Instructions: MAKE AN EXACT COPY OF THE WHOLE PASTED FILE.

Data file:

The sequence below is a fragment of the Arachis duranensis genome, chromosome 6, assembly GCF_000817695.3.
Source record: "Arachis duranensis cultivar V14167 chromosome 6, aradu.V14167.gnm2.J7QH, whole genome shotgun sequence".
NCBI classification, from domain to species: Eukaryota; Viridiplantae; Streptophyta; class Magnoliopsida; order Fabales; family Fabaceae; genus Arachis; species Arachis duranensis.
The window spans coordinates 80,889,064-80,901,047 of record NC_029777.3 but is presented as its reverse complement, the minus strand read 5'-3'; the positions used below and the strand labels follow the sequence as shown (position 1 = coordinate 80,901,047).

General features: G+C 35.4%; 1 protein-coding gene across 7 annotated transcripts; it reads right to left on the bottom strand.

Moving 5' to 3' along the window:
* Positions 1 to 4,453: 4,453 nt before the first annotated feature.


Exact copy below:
The sequence below is a fragment of the Arachis duranensis genome, chromosome 6, assembly GCF_000817695.3.
Source record: "Arachis duranensis cultivar V14167 chromosome 6, aradu.V14167.gnm2.J7QH, whole genome shotgun sequence".
NCBI classification, from domain to species: Eukaryota; Viridiplantae; Streptophyta; class Magnoliopsida; order Fabales; family Fabaceae; genus Arachis; species Arachis duranensis.
The window spans coordinates 80,889,064-80,901,047 of record NC_029777.3 but is presented as its reverse complement, the minus strand read 5'-3'; the positions used below and the strand labels follow the sequence as shown (position 1 = coordinate 80,901,047).

General features: G+C 35.4%; 1 protein-coding gene across 7 annotated transcripts; it reads right to left on the bottom strand.

Moving 5' to 3' along the window:
* Positions 1 to 4,453: 4,453 nt before the first annotated feature.